So I’m back. And sharing about our trips and excursions from last year. The good news? We’ve been quite the homebodies in the last six months because we’ve been quite busy, so it won’t take me too long to catch up.


Last August, the mister and I rented a car and took ten days off to explore the Pacific Northwest of the US. He’s been to Seattle and Olympic National Park before, and obviously we’ve seen a bit of BC, but otherwise, neither of us had really had a chance to explore this area of the continent before. We took off to Portland, met up with our pal Leah (you might be able to see a bit of family resemblance, too), and then explored Columbia River Gorge, Hood River, and Bend together.

Our time in Portland was more limited than we wanted it to be, but we also wanted to save as much money as possible by camping as much as possible. That means we squeezed as much eating and brewery visiting into 36 hours as possible. For the record, the visit to Pok Pok did convince us to buy the cookbook (okay, I used store credit…) upon return.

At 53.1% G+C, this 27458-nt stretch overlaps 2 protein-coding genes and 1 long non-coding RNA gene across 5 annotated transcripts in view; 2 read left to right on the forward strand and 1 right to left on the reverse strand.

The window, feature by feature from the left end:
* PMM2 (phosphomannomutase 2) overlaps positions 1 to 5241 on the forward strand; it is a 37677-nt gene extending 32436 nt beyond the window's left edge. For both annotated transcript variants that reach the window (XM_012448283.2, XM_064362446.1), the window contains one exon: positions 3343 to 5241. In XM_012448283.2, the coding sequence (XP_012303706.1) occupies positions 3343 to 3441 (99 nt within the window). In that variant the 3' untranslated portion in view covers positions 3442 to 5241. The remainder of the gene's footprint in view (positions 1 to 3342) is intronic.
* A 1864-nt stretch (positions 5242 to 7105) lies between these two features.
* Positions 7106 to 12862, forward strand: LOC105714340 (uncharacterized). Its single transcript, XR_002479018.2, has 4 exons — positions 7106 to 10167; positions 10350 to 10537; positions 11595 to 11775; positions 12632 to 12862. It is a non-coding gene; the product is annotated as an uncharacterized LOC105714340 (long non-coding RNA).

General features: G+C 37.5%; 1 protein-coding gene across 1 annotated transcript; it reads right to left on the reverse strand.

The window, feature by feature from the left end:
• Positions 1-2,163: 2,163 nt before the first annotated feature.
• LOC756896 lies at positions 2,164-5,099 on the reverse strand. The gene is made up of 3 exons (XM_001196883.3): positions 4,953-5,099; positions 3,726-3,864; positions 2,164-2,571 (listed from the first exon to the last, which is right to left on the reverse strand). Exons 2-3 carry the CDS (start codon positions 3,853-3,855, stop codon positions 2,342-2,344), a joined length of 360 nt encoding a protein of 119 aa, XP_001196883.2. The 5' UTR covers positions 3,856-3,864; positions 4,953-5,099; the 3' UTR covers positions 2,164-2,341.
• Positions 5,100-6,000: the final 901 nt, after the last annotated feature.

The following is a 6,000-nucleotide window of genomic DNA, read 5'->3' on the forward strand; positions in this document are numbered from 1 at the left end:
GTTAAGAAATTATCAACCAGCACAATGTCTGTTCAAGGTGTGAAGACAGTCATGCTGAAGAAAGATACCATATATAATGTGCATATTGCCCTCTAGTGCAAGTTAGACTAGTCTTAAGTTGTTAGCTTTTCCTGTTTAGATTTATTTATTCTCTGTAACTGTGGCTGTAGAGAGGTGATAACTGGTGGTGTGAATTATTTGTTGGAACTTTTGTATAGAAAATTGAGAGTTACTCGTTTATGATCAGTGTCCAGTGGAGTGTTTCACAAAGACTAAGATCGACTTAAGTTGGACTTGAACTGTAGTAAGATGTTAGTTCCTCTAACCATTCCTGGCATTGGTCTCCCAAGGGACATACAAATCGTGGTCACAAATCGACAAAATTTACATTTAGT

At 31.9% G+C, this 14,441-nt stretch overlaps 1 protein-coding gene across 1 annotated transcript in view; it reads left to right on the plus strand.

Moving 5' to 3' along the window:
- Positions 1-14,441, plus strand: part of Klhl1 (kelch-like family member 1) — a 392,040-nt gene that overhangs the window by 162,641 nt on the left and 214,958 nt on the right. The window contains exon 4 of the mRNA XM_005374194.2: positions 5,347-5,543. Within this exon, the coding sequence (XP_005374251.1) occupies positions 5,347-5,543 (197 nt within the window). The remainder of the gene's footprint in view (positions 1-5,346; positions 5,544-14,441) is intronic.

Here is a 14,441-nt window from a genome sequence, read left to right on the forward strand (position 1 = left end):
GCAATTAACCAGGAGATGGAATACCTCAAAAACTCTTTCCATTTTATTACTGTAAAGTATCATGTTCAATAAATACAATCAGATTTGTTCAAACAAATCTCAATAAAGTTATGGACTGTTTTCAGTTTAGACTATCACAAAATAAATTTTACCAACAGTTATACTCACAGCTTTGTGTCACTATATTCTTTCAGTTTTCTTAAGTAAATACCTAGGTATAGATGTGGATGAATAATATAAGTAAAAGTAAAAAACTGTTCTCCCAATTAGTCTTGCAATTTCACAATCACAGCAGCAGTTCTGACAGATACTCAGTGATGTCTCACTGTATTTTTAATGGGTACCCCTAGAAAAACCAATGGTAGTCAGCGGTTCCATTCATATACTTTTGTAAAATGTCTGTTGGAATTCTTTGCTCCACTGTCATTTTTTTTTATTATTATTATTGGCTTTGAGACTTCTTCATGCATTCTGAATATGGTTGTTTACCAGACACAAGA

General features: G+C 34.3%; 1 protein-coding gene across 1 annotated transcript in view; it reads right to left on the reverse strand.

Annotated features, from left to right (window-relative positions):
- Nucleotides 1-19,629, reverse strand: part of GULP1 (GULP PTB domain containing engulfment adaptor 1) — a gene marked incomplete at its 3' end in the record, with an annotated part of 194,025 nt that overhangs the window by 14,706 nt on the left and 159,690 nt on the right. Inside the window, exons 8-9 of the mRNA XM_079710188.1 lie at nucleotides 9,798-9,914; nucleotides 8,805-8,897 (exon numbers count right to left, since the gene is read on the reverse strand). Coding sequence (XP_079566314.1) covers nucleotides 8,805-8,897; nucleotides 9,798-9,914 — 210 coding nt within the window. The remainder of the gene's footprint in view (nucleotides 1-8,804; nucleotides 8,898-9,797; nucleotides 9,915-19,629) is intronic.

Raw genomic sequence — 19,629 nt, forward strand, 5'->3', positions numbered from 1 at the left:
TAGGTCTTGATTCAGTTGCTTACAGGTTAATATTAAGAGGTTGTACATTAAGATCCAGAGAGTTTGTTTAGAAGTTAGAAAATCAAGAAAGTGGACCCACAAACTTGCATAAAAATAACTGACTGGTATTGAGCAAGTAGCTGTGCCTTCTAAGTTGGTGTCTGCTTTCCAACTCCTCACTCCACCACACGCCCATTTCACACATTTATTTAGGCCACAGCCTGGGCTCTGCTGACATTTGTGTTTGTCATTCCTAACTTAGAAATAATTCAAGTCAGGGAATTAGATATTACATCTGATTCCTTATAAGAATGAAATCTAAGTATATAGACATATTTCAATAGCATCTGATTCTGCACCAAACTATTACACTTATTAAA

Portland didn’t disappoint. It was as tasty, as hilarious, as hipster as we had expected. The brews as varied and delightful. The bookstore as great as I’d hoped. The coffeeshops were as pretentious (but still as good) as we’d hoped. I couldn’t hold the giggles in!

portland food truck court

waffles portland

powells books portland

powells books portland

heart coffee portland

biscuits and gravy portland

pearl bakery portland

After getting our Portlandia on, we headed to the gorge, saw Oregon’s most well-known waterfall, and kept on moving to Hood River. We camped just north of town across that wee bit scary bridge in Hood River. We hit up Pfriem and Double Mountain breweries in the afternoon, took out our bread and charcuterie at the campground and had a mini feast while checking out the scenery.